Register for our course coming out in March of 2018, The ©GEMBA Methodology.
After a holiday break it can sometimes be hard to get the body up and moving again the first morning of work. Extra caffeine, long conversations and a fuzzy memory are some of the signs you may experience. For others though getting started again is simple; they just jump back in the groove like they never even knew there was a break. Here are three simple things you can do to jump back in the improvement groove after an "extra" day off.
How did they leave?
Most individuals and teams will start their holiday break off by making sure there desk area is in 5S condition and neater than they left it before. Many studies have shown that if you take the time to clean things up, organize and set things in order the morning you come back in will be much smoother. Think of it like planning for the day you come back. Just like Admiral William McRaven shares in the video below: "If you wanna change the world, start off by making your bed." If you leave your work area in a neat, tidy and in a sanitary condition you will return to an organized, more energized, calm and ready environment. Along with these benefits comes one other notable effect. By displaying a behavior of always maintaining a standard condition in your area, you in turn promote a culture that does the same.
Spend some time at the Gemba.
You may be tempted to hang out by the coffee dispenser and chug down one cup after another. While the caffeine will certainly give you a boost of energy, to much caffeine may leave you feeling anxious, frantic and disorientated. Don't get me wrong a little energy is good for everyone, but try taking one cup to the gemba. At the gemba you can review the process and refresh your mind while interacting and strengthening relationships with others. Take a piece of paper with you as you visit the gemba and jot down notes pertaining to: the energy of the value stream, the load of demand placed on the team and of course any changes in the process that may have occurred in the interim.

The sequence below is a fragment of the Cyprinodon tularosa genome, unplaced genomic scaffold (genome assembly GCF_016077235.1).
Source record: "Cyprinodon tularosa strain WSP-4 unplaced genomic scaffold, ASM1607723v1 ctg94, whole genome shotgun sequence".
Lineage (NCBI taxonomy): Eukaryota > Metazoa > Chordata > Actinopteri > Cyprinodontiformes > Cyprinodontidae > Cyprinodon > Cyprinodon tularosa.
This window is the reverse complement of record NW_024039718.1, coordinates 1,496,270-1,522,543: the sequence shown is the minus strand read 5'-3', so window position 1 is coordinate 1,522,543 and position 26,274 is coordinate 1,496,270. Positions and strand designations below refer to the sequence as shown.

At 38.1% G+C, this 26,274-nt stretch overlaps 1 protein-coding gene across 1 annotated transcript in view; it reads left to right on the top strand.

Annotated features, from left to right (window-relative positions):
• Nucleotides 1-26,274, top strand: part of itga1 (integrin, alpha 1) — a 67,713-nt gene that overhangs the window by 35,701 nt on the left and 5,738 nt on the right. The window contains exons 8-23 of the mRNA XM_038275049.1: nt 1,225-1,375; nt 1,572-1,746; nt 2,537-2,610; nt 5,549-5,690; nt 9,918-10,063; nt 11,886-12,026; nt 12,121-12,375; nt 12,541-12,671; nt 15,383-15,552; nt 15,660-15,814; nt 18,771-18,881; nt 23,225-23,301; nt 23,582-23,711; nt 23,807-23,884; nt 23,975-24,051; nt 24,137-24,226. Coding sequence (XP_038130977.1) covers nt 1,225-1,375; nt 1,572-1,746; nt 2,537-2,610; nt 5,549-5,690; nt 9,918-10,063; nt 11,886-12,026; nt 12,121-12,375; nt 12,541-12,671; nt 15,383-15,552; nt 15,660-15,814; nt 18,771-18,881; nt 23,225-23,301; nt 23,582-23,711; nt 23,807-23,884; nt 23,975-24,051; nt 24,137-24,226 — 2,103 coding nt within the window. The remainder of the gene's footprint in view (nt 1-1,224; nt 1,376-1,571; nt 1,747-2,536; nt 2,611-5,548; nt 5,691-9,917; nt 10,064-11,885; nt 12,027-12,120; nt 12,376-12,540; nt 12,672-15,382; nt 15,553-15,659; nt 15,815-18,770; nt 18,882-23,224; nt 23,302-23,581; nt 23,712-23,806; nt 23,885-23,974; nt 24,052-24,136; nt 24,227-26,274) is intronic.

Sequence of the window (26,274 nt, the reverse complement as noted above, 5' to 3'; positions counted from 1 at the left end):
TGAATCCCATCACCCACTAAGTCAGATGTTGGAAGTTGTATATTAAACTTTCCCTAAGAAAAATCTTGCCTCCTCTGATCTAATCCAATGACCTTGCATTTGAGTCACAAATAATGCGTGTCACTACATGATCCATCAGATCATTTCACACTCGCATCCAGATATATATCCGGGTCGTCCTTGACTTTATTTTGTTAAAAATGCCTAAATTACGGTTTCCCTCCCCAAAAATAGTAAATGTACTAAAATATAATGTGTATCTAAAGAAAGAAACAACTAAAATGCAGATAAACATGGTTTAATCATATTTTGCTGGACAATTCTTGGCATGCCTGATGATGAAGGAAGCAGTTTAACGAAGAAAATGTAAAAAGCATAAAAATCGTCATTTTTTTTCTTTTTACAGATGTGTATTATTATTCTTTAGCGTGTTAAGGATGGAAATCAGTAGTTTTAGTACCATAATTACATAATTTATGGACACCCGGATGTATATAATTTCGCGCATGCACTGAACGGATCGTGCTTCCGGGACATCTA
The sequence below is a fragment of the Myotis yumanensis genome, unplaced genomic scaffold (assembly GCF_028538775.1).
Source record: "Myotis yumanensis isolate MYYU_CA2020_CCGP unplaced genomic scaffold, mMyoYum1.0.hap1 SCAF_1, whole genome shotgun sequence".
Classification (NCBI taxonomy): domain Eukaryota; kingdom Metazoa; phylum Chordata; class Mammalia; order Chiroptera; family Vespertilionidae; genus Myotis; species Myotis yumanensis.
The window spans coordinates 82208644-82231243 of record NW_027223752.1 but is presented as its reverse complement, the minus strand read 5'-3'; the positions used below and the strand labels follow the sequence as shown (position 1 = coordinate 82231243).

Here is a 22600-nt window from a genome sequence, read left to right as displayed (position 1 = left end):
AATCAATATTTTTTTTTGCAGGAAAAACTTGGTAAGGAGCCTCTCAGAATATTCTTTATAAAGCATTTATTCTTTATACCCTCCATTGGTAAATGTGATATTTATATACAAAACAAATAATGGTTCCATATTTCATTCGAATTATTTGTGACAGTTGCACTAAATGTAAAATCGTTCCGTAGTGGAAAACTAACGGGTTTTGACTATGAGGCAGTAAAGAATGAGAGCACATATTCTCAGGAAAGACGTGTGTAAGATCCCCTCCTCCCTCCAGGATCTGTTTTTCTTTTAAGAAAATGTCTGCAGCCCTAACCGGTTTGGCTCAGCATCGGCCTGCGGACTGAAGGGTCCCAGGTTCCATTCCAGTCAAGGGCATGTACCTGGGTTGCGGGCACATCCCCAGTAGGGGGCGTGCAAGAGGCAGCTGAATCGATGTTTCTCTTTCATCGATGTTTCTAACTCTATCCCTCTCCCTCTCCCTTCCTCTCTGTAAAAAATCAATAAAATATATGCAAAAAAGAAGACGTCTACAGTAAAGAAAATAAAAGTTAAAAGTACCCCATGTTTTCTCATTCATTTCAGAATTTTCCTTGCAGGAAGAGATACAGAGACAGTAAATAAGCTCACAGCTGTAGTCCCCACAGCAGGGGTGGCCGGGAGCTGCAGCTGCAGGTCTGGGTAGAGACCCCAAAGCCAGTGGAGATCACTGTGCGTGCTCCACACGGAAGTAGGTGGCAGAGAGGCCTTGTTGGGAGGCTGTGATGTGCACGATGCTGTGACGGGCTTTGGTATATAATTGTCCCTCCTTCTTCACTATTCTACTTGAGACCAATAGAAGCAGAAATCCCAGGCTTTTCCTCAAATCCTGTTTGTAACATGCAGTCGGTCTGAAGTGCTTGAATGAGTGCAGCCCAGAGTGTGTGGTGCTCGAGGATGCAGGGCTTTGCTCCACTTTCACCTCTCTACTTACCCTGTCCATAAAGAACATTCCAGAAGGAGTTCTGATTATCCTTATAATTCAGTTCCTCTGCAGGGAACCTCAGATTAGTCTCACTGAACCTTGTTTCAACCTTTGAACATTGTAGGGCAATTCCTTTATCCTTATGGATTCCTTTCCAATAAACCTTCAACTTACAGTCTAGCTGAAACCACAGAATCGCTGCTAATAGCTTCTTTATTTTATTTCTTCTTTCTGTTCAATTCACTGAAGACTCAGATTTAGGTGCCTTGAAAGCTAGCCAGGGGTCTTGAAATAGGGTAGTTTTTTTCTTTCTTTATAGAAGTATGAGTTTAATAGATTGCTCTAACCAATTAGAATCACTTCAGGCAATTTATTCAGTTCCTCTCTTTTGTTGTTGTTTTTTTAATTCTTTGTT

Last but not least, bring the team together. Take some time for icebreakers, sharing and quality time. Though from a production efficiency standpoint this might not make any sense at all, ponder for a minute the tactical approach. Meeting together in a morning huddle and taking 5 minutes to share one thing or begin with an icebreaker can be a nice transition that helps others feel as though they are cared for.
There you have it; three very simple things to get continuous improvement started again when you return from a holiday break.
***How do you reach out and re-energize teams when they return from a holiday break?***
All year long we strive for improvements. Squeezing waste from every corner of organizations, Posting new videos, or trying to eliminate that pesky root cause, whatever it is you do labor day is for each and everyone of us. Here are three important things to keep in mind on your day off:
Studies have shown that taking a day off can actually increase your productivity when you return to work. Taking a day off doesn't mean sneaking in an email here and there, it means rest. Spend time with your family, BBQ, but most of all enjoy the day. Trust us if you're like most hard working people you'll be going crazy by the first day back and you will get a lot of work done.
2. Use the labor day excuse